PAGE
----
The just concluded international conference on climate governance in Berlin, Germany, held on the 15th June, 2010, organized by Inwent and Transparent International attempted to discuss the key issues of knowledge & information access, equity and the economy in addressing climate change. However, the common denominator seemingly emerged as failure to define equity! Does equity in the context of climate governance mean being fair or vice versa?
One school of thought defined equity as that which should focus on the sources of finance, the financial obligation and its distribution amongst countries. Regardless of their levels of development, countries should show their responsibility and capacity to mitigate climate change. A quick quantification was made pointing at the proportion of financial commitment of two different blocks of countries, the developed and the developing countries in the ratio of 3:1 respectively. A few questions arise and remain unanswered as to who determines these proportions? And what is the basis on which they are developed? Are the equity issues addressed in deriving these proportions?
The other school of thought pointed at the historical facts of climate change and the trends of the mitigation efforts based on the IPCC (Intergovernmental Panel for Climate Change) and subsequently the UNFCCC (United Nations Framework Convention on Climate Change). It was argued that developed countries pledged to take lead in combating climate change and its adverse effects, but they are not, is this equity? It was also noted that, climate change system failed due to the historical industrial revolution that saw developed countries catapulting into industrialised countries at the expense of the developing countries. So, how equitable should the national adaption programmes of action (NAPA) be between the developed and developing countries in the stabilization of the greenhouse gas concentrations in the atmosphere at a level that would prevent dangerous anthropogenic interference with the climate system? Therefore, shouldn’t legal action be taken against the developed countries for causing climate change!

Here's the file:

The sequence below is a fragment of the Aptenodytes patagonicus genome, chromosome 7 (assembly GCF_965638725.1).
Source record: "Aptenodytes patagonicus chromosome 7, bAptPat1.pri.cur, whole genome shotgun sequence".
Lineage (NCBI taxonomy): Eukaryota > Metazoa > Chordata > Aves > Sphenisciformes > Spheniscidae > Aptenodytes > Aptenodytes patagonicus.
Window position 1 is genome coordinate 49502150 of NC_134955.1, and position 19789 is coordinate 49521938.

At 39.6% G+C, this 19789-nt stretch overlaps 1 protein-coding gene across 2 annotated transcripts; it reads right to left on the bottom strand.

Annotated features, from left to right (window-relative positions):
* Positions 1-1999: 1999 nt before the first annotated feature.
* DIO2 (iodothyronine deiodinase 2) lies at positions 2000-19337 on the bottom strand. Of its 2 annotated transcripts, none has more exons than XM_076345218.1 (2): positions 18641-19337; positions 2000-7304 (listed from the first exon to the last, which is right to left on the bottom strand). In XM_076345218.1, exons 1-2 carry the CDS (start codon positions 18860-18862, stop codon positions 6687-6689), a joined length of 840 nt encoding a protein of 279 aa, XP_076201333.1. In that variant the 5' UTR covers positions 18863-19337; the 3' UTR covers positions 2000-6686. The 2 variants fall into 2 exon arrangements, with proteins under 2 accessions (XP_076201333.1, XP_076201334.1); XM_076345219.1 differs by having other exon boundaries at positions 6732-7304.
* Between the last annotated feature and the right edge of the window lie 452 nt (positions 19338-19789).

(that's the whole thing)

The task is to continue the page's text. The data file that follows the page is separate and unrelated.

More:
My school of thought is coined on two basic assumptions (i) development strategies including NDPs (National Development Programmes) inversely affect climate change. Implying that whenever, a development project, say, construction of sugar production plant, a natural forest is cleared for sugar cane growing to serve as raw materials for the project. (ii) Difficulty of maintaining a difference between development fund and climate change adaptation finance, both of which are financial assistance towards the developing countries. Based on the two assumptions, I define equity as vetoing the developed countries from further development, unless such a development has no or negative foreseeable impact on climate change within a period of three hundred years. On the other hand, allow developing countries a maximum of 2 degrees of climate change for a period of one hundred years, thereafter the definition for developed countries should apply.
What is view?